Deception, drama and misunderstanding

Investigate the ways in which Shakespeare and Renaissance writers explore miscommunication, dishonesty, trickery and the nature of theatre.

An introduction to The Alchemist: the artist and the con

An introduction to The Alchemist: the artist and the con

Article by:
Eric Rasmussen, Ian DeJong

Eric Rasmussen and Ian DeJong introduce Ben Jonson's The Alchemist, which combines self-conscious theatricality with sharp satire.

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Directing The Alchemist

Directing Ben Jonson’s The Alchemist

Article by:
Polly Findlay

Polly Findlay discusses the challenges of directing Ben Jonson's play, The Alchemist.

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Deception and dramatic irony in Much Ado About Nothing

Deception and dramatic irony in Much Ado About Nothing

Article by:
Andrea Varney

Although the characters might be fooled by the many deceptions in the play, the audience seems to know better, but Andrea Varney suggests that our role as observers is more complex and uncertain.

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Hamlet: the play within the play

Hamlet: the play within the play

Article by:
Gillian Woods

From The Murder of Gonzago to Hamlet's pretence of madness, Hamlet is a work obsessed with acting and deception. Gillian Woods explores how the play unsettles distinctions between performance and reality and how it thus exposes the mechanisms of theatre.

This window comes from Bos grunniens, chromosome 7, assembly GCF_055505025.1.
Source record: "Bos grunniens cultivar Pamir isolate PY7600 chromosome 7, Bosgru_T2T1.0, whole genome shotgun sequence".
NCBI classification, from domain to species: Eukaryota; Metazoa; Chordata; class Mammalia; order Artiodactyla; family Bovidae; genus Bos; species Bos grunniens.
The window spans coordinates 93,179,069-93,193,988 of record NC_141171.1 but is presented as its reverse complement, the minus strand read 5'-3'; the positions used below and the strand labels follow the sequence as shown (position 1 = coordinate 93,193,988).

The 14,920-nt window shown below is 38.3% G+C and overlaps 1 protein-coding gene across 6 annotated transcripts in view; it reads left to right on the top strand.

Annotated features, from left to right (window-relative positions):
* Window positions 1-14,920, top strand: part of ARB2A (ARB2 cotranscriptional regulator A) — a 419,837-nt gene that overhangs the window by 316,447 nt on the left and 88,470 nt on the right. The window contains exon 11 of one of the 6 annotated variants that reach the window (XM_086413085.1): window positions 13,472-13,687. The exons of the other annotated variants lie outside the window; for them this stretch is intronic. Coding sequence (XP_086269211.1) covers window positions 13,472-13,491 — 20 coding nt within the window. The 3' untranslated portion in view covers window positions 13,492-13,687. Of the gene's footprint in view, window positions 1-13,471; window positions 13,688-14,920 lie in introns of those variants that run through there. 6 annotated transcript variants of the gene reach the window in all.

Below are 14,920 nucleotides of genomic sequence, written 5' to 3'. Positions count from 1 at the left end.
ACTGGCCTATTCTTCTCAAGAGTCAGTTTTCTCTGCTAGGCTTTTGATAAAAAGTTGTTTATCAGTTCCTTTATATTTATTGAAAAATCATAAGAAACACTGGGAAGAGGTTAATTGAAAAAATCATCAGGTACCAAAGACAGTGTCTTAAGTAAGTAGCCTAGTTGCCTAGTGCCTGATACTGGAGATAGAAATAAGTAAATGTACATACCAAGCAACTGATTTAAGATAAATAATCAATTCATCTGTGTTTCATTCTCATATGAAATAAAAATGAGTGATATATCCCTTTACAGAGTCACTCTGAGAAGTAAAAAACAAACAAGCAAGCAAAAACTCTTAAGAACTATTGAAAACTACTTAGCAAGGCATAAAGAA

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Misunderstanding in Othello

Misunderstanding in Othello

Article by:
Michael Donkor

Othello is a tragedy that proceeds from misunderstandings and miscommunication. Many of these errors are bound up with Iago's deception, but Michael Donkor looks at other, additional causes in the play.

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Character analysis: Iago in Othello

Character analysis: Iago in Othello

Article by:
Alexandra Melville

Alexandra Melville provides a close reading of the villainous character of Iago in Act 2, Scene 1 of Othello.

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The first night of the Tempest

The first night of The Tempest

Article by:
Gordon McMullan

The Tempest was first performed in the enclosed, candlelit space of the new Blackfriars theatre. Here Professor Gordon McMullan describes how audience members would have found themselves participating in an innovative and captivating theatrical experience.

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Shakespeare's playhouses

Shakespeare's playhouses

Article by:
Eric Rasmussen, Ian DeJong

From the open-air Globe to the candlelit Blackfriars, Professor Eric Rasmussen and Ian DeJong explore early modern playhouses.

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Measure for Measure: Symmetry and substitution

Article by:
Emma Smith